6.    Prevent wildfires from starting. Prepare, build, maintain and extinguish campfires safely. Follow local regulations if you burn trash or debris. Check with your local fire department to be sure the weather is safe enough for burning.

7.    Follow the advice of your doctor or other healthcare provider about medicines and about your respiratory management plan if you have asthma or another lung disease. Consider evacuating if you are having trouble breathing. Call your doctor for  advice if your symptoms worsen.

8.    Do not rely on dust masks for protection. Paper “comfort” or “dust” masks commonly found at hardware stores are designed to trap large particles, such as sawdust. These masks will not protect your lungs from the small particles found in wildfire smoke.

9.    Evacuate from the path of wildfires. Listen to the news to learn about current evacuation orders. Follow the instructions of local officials about when and where to evacuate. Take only essential items with you. Follow designated evacuation routes–others may be blocked–and plan for heavy traffic.

TheVentMaskTeam wants you to be safe and healthy thru this wildfire season. If you’re in doubt as to your preparedness for a wildfire, consult The US Wildfire Administrations web page and be ready! 

https://www.usfa.fema.gov/prevention/outreach/wildfire.html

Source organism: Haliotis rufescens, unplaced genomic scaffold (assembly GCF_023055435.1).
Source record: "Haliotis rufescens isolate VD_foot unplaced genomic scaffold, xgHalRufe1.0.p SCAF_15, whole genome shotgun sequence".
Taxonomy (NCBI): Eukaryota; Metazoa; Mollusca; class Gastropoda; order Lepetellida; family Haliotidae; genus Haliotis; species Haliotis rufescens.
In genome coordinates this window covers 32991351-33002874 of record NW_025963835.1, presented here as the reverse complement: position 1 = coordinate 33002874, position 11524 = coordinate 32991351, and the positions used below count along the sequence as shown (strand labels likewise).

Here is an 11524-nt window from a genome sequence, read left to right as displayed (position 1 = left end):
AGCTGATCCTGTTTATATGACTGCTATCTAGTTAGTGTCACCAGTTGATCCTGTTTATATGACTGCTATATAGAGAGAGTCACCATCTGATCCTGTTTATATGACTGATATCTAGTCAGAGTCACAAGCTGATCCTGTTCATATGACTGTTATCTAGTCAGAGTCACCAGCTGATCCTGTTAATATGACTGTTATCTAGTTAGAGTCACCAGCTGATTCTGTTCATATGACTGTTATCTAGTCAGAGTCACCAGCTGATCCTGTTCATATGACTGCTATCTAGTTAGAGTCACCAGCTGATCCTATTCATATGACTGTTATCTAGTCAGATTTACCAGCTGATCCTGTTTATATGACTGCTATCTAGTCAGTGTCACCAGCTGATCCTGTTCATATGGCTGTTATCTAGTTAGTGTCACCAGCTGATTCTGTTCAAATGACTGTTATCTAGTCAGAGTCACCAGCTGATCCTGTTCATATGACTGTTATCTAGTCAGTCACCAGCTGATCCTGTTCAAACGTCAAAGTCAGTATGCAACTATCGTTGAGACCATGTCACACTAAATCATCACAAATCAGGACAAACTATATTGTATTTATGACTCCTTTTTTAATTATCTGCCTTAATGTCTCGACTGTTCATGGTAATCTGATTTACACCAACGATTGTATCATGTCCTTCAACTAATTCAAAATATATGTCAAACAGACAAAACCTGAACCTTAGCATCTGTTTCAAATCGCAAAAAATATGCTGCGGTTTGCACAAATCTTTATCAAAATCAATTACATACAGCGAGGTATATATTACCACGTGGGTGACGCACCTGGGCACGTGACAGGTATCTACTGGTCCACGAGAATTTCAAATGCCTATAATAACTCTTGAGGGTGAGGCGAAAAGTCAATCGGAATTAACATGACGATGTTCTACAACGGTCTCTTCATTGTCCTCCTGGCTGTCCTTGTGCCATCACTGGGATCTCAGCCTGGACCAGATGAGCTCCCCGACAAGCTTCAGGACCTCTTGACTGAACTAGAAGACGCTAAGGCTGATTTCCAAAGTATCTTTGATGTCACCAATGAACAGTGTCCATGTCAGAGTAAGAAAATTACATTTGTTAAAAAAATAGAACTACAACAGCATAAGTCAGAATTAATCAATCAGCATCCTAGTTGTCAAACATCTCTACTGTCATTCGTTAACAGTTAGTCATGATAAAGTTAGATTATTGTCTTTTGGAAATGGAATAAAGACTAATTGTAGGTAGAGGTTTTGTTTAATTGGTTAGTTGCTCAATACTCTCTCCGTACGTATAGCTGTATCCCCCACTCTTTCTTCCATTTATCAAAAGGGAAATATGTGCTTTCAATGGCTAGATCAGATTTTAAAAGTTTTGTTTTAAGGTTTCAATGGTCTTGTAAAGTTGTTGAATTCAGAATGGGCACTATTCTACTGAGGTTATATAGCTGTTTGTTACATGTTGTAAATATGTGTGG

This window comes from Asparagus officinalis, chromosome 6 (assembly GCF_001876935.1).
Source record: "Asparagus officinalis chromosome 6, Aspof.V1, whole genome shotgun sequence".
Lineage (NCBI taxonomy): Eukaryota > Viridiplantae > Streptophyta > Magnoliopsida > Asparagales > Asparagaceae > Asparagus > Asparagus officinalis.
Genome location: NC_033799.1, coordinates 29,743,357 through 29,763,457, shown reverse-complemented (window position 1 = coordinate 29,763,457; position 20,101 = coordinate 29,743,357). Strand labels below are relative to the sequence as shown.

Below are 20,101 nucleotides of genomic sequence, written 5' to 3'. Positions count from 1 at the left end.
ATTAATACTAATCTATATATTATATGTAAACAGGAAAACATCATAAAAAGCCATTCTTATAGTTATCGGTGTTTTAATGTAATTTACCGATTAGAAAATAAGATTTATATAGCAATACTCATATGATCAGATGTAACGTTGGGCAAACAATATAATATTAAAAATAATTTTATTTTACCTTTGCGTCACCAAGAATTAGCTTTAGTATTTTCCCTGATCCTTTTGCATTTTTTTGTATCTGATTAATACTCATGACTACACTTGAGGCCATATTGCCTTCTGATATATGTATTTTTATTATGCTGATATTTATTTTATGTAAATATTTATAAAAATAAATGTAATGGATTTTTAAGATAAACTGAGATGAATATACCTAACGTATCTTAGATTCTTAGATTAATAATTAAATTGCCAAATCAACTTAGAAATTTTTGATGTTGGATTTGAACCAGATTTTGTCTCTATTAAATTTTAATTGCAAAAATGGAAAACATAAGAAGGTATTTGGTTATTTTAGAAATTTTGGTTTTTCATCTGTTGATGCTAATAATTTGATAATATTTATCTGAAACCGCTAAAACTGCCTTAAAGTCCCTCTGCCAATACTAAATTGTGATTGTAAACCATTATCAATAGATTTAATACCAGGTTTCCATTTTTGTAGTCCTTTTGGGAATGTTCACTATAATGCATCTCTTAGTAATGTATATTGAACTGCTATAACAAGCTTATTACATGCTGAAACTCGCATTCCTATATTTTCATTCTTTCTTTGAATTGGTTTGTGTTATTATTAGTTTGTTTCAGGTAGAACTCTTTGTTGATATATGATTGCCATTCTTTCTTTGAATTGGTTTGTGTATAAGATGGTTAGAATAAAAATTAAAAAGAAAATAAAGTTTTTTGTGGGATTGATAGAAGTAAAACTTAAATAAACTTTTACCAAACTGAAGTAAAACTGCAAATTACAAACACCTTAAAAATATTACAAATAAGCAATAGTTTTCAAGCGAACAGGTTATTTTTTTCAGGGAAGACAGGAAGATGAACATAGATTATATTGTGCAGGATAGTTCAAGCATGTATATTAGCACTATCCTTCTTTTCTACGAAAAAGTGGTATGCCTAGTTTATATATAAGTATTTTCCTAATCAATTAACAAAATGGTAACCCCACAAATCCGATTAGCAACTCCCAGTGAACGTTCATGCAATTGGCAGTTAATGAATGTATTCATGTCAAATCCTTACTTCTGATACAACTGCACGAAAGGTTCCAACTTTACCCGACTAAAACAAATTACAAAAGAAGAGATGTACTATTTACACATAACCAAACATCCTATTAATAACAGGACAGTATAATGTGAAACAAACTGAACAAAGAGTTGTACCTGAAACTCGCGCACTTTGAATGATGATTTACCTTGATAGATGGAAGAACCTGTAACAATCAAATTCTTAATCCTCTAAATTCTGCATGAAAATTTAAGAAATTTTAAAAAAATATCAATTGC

We lava Madame Pele!

I want to say there are a LOT of very hard to pronounce Hawaiian names in our blog…but stick with it it’s a real good one!

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We are going to start with a basic lesson exactly who Tutu Pele as I have always called her is and her place in Hawaiian mythology.  In the Hawaiian religion, Pele is the goddess of fire, lightning, wind and volcanoes and is the creator of the Hawaiian Islands.   Often referred to as "Madame Pele" or "Tūtū Pele" as a sign of respect, she is a well-known deity within Hawaiian mythology, and is notable for her contemporary presence and cultural influence as an enduring figure from ancient Hawaii.  Epithets of the goddess include Pele-honua-mea ("Pele of the sacred land") and Ka wahine ʻai honua ("The earth-eating woman").

 

In different stories talking about the goddess Pele, she was born from the female spirit named Haumea. This spirit is important when talking about Hawaii's gods due to how she is a descendant from Papa, or Sky Father, who is a supreme being. Due to Pele being born, she has become a notable deity known to the Hawaiian culture. She is also known as "She who shapes the sacred land", known to be said in ancient Hawaiian chants.

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 Kilauea is a currently active volcano that is located on the island of Hawaiʻi and is still being extensively studied. Many Hawaiians believe Kilauea to be inhabited by a "family of fire gods", one of the sisters being Pele, who is believed to govern Kilauea and is responsible for controlling its lava flows.